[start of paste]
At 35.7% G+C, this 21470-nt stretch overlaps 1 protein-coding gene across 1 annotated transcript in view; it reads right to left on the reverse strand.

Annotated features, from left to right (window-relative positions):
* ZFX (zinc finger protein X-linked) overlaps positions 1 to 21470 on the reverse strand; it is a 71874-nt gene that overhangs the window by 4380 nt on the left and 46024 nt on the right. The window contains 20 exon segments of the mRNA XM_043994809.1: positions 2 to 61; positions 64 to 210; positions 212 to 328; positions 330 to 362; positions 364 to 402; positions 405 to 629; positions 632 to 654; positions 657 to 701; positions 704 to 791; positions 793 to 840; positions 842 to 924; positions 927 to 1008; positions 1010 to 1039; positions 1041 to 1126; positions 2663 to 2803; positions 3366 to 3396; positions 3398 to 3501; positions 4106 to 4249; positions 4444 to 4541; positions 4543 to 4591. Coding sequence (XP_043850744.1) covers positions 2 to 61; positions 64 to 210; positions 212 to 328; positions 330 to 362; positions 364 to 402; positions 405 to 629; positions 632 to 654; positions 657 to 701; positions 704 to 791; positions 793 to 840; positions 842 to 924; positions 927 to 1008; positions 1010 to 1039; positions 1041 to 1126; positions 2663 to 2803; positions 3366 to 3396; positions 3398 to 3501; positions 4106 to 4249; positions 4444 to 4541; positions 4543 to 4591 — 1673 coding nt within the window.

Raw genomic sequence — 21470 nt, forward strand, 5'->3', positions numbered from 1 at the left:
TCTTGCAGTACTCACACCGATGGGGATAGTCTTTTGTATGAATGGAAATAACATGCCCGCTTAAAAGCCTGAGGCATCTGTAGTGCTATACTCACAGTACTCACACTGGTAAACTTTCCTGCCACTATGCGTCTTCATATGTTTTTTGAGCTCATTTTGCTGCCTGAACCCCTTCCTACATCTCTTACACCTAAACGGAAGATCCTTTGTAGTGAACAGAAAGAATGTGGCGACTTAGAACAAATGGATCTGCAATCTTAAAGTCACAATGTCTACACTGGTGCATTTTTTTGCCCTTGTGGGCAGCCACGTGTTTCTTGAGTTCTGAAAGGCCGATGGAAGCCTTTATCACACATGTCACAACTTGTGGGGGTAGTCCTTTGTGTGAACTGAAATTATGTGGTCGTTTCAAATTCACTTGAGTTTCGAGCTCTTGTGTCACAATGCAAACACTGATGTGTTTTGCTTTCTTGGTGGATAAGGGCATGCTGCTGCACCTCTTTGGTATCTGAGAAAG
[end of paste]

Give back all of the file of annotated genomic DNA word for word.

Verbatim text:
At 35.7% G+C, this 21470-nt stretch overlaps 1 protein-coding gene across 1 annotated transcript in view; it reads right to left on the reverse strand.

Annotated features, from left to right (window-relative positions):
* ZFX (zinc finger protein X-linked) overlaps positions 1 to 21470 on the reverse strand; it is a 71874-nt gene that overhangs the window by 4380 nt on the left and 46024 nt on the right. The window contains 20 exon segments of the mRNA XM_043994809.1: positions 2 to 61; positions 64 to 210; positions 212 to 328; positions 330 to 362; positions 364 to 402; positions 405 to 629; positions 632 to 654; positions 657 to 701; positions 704 to 791; positions 793 to 840; positions 842 to 924; positions 927 to 1008; positions 1010 to 1039; positions 1041 to 1126; positions 2663 to 2803; positions 3366 to 3396; positions 3398 to 3501; positions 4106 to 4249; positions 4444 to 4541; positions 4543 to 4591. Coding sequence (XP_043850744.1) covers positions 2 to 61; positions 64 to 210; positions 212 to 328; positions 330 to 362; positions 364 to 402; positions 405 to 629; positions 632 to 654; positions 657 to 701; positions 704 to 791; positions 793 to 840; positions 842 to 924; positions 927 to 1008; positions 1010 to 1039; positions 1041 to 1126; positions 2663 to 2803; positions 3366 to 3396; positions 3398 to 3501; positions 4106 to 4249; positions 4444 to 4541; positions 4543 to 4591 — 1673 coding nt within the window.

Raw genomic sequence — 21470 nt, forward strand, 5'->3', positions numbered from 1 at the left:
TCTTGCAGTACTCACACCGATGGGGATAGTCTTTTGTATGAATGGAAATAACATGCCCGCTTAAAAGCCTGAGGCATCTGTAGTGCTATACTCACAGTACTCACACTGGTAAACTTTCCTGCCACTATGCGTCTTCATATGTTTTTTGAGCTCATTTTGCTGCCTGAACCCCTTCCTACATCTCTTACACCTAAACGGAAGATCCTTTGTAGTGAACAGAAAGAATGTGGCGACTTAGAACAAATGGATCTGCAATCTTAAAGTCACAATGTCTACACTGGTGCATTTTTTTGCCCTTGTGGGCAGCCACGTGTTTCTTGAGTTCTGAAAGGCCGATGGAAGCCTTTATCACACATGTCACAACTTGTGGGGGTAGTCCTTTGTGTGAACTGAAATTATGTGGTCGTTTCAAATTCACTTGAGTTTCGAGCTCTTGTGTCACAATGCAAACACTGATGTGTTTTGCTTTCTTGGTGGATAAGGGCATGCTGCTGCACCTCTTTGGTATCTGAGAAAG